1. ## Circle

Hi

I have two circle questions that I am a bit unsure of:

1.

Show that each of the circles with equations (x-3)² +(y-2)² = 25 and (x-2)² + (y-6)² = 25 passes through the centre of the other.

2.

The circle with centre Q has equation (x-5)² + (y-8)² = 9. PQR is a diameter of this circle parallel to the y-axis. The circles with centres P and R touch the circle with centre Q at R and P respectively. Find the equations of the larger circles.

EDIT:
Sorry, I've found another I can't do. I've managed to partially solve it, but am unable to complete.

In this sketch of a road roller, the diameter of the front wheel is half that of the rear wheel. The distance AB is 35 units. The equation of the rear wheel is (x-12)² + (y-13)² = 100. Find the equation AB and the equation of the front wheel.

Thank you in advance

2. Where is the centre of $(x-3)^2+(y-2)^2=25$? You don't need to calculate anything for this, just glimpse at the equation. Once you've found the co-ordinates of the centre (which took me roughly 0 seconds), substitute them into $(x-2)^2 + (y-6)^2$ and show that you get $25$. Then do the same for the other circle.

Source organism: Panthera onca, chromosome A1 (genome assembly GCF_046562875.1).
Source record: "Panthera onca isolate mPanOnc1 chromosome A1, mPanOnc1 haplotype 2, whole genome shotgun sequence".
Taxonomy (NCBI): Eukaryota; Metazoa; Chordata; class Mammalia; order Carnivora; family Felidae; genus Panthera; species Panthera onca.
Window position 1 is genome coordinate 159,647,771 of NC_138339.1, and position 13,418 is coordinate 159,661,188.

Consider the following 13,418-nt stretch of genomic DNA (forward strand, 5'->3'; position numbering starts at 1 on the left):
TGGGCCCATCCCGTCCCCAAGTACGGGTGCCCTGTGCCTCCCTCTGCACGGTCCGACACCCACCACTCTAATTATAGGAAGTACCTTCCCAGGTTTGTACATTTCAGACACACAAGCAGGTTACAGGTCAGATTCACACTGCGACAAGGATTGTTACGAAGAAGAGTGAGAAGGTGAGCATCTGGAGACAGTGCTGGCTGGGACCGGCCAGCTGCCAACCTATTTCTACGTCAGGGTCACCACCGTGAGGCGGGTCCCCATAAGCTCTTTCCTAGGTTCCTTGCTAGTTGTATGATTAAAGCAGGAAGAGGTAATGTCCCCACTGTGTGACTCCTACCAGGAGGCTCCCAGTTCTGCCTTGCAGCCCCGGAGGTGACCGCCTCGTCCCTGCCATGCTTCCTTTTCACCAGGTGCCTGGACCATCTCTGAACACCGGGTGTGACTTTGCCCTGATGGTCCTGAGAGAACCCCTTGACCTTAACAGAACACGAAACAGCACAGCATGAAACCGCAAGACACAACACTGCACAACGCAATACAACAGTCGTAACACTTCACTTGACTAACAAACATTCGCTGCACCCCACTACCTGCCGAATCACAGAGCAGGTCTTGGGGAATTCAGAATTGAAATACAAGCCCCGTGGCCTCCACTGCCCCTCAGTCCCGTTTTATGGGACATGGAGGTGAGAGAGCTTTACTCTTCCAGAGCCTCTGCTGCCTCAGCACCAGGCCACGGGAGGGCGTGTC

For 2, similarly, what are the coordinates of Q? So what are the coordinates of P and R? The coordinates of P and R are the centres of the larger circles. You know that the circles intersect at the points R and P (although not both), and from there you should be able to set up something to find the equations of the larger circles.

What have you been able to do?

Hint for 1)

Hint for 2)

3. Well, I think that the coordinate of A is (12,3) and I got the radius of the smaller circle as 5. I also thought that maybe the x coordinate for B is 23, but I'm always wary of my own working :P

4. Originally Posted by HighlyFlammable
Well, I think that the coordinate of A is (12,3) and I got the radius of the smaller circle as 5. I also thought that maybe the x coordinate for B is 23, but I'm always wary of my own working :P
Without having the sketch referred to in the question, it's difficult to say. The centre is (12,13), as I think you meant. But I don't know what AB represents.